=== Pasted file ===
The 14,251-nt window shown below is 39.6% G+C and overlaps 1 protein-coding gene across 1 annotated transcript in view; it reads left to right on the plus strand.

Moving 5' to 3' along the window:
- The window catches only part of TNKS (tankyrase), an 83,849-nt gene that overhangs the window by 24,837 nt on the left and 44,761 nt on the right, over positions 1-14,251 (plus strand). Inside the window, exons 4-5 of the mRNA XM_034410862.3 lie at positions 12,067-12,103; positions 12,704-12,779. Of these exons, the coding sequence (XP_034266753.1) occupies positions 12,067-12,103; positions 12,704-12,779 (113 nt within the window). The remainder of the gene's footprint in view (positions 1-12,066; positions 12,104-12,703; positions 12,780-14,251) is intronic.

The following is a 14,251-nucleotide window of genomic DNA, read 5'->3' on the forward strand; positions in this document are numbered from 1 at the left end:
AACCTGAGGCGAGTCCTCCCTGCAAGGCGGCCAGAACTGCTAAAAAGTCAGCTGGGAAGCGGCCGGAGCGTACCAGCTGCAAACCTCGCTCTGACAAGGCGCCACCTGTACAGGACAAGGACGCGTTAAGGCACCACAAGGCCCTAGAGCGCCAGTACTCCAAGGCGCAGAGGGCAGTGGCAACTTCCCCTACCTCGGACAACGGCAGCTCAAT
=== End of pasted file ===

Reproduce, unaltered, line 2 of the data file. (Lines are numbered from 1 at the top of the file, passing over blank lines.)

Moving 5' to 3' along the window: